Why Lady Gaga’s Album Cover Is Actually A World-Class Work Of Art

I’ll tell you straight out, this is a classic cover. When you’re listing the 100 best covers of the 21st century, this will be right up there. Typographically it’s an AA+, visually it’s AAA.

Jeff Koons is one of the best artists around: a funny guy who is seriously good. Here he has given us a game of spot-the-art-historical reference. This is Gaga as Venus. Specifically Botticelli’s version in his Birth of Venus (1486), in whose shell she sits and flowing golden locks she echoes.

But she’s taken a few stops along the art historical way. Koons has done to Botticelli’s Venus, what Edouard Manet – the father of modern art – did to Titian’s Venus in his painting Olympia (1863). That is to bring her bang up to date. Manet did it by turning Venus into a hooker; Koons has done it by transforming her into a pop star. In both cases they have done away with the wistful gaze into the middle distance favoured by the renaissance artists, and instead have their modern versions challenging the viewer by staring directly into his eyes. These are not women to be messed with.


He is also making a nod to Andy Warhol, the high priest of Pop Art (with Gaga being the high priestess of Art Pop?). Warhol toyed with art historical references when recasting a pop culture princess as a venerated goddess in Marilyn Diptych (1962), made shorty after Marilyn Monroe died. A Diptych was an ancient hinged tablet or painting that could be used as an altar piece in front of which people would pray. The left side represented the living, the right side the dead. Warhol alluded to this by presenting Marilyn in colour on the left side and in black and white on the right. Now look at the background of the Koons cover of ‘Artpop’.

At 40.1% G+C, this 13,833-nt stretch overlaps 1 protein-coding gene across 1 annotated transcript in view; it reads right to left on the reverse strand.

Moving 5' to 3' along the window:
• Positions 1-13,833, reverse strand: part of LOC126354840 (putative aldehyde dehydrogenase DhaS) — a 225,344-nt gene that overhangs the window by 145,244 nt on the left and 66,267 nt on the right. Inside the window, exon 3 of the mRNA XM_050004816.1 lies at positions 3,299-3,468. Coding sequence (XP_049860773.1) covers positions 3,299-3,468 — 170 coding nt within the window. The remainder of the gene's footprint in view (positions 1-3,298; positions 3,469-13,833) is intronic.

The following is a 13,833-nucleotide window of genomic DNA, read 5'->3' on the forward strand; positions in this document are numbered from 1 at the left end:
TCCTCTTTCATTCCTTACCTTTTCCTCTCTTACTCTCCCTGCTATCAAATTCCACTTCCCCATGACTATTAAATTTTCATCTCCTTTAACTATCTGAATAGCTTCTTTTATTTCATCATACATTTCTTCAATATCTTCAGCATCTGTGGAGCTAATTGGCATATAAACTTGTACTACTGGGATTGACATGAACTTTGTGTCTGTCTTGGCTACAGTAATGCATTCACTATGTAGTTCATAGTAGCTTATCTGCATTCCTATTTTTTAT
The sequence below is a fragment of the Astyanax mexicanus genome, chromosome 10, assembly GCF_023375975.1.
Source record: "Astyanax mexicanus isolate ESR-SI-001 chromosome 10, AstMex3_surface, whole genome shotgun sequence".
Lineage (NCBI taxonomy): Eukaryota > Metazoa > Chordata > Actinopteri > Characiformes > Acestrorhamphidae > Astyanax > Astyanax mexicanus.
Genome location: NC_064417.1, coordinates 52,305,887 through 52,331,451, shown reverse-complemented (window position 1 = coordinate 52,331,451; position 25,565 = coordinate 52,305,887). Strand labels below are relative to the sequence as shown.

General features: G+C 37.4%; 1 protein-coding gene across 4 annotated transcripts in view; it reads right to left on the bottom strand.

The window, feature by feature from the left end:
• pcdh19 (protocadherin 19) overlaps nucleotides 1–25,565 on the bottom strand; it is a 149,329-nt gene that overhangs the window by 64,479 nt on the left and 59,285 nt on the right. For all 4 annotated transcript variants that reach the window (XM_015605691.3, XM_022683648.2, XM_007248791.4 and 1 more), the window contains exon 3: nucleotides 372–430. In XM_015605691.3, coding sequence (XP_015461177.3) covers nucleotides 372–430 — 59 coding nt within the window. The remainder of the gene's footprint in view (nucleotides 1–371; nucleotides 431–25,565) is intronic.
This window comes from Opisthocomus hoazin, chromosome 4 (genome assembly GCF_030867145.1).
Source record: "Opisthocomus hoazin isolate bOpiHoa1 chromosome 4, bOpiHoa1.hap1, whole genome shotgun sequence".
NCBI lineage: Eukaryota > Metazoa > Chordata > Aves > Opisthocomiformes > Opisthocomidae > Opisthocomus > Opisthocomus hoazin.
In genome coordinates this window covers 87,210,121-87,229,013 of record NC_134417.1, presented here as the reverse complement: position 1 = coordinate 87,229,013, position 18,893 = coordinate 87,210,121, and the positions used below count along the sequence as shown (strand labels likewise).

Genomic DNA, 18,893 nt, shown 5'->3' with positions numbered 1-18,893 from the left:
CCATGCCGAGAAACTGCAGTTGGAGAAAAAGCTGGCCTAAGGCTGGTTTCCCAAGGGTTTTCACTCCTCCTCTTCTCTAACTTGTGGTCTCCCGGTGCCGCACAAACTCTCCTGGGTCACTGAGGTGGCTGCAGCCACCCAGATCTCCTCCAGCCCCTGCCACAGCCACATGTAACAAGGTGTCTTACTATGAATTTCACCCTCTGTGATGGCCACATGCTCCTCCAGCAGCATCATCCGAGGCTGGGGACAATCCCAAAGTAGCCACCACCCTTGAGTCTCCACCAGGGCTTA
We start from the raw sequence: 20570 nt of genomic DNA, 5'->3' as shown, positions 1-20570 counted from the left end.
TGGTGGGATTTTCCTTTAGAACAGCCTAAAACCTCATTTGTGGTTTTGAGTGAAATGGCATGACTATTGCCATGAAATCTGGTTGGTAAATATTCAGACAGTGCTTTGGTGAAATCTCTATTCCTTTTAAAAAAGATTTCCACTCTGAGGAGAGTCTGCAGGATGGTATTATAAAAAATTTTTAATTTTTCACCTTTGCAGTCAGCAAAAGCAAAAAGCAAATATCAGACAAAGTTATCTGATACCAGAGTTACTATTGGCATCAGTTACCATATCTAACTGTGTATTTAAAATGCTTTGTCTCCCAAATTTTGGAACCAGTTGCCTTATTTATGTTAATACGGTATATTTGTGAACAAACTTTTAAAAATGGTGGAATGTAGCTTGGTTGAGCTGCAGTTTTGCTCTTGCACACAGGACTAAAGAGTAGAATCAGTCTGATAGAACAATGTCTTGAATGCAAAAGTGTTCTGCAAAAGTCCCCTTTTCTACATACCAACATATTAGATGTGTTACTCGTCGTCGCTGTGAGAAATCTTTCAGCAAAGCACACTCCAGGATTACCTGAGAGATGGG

Koons has not left out art references from this century in his post-modern mash up. Gaga’s legs-akimbo pose is taken from Tracey Emin’s I’ve Got It All (2000), in which we see the YBA – legs wide apart – shovelling money into her groin (I’ll leave you to work out the rhyming slang). But Gaga doesn’t have money between her legs; she has a Jeff Koons sculpture, or is it an Anish Kapoor sphere? Either way, it reflects money metaphorically and an image literally: a surrealist mind-game worthy of Dali himself, who happens to be one of Koons’s great heroes.

His shtick is to play with our perceptions of fine art and pop culture: to make the low high and the high low. His Michael Jackson sculpture is one example, as are the pornographic portraits of him and his then wife La Cicciolina, the Italian politician and porn star, making out. The images are gross or amusing depending on your sensibilities at first, and then become darker and more sinister the more you think about them. Koons’s art asks questions about values, taste, capitalism, reality and beauty. They are designed to appeal to our eyes and mess with our soul. His new album cover for Lady Gaga fits that bill.

Will Gompertz is Arts Editor of the BBC. Previously he was director of Tate for seven years. He is the author of What Are You Looking At?: 150 Years of Modern Art in the Blink of an Eye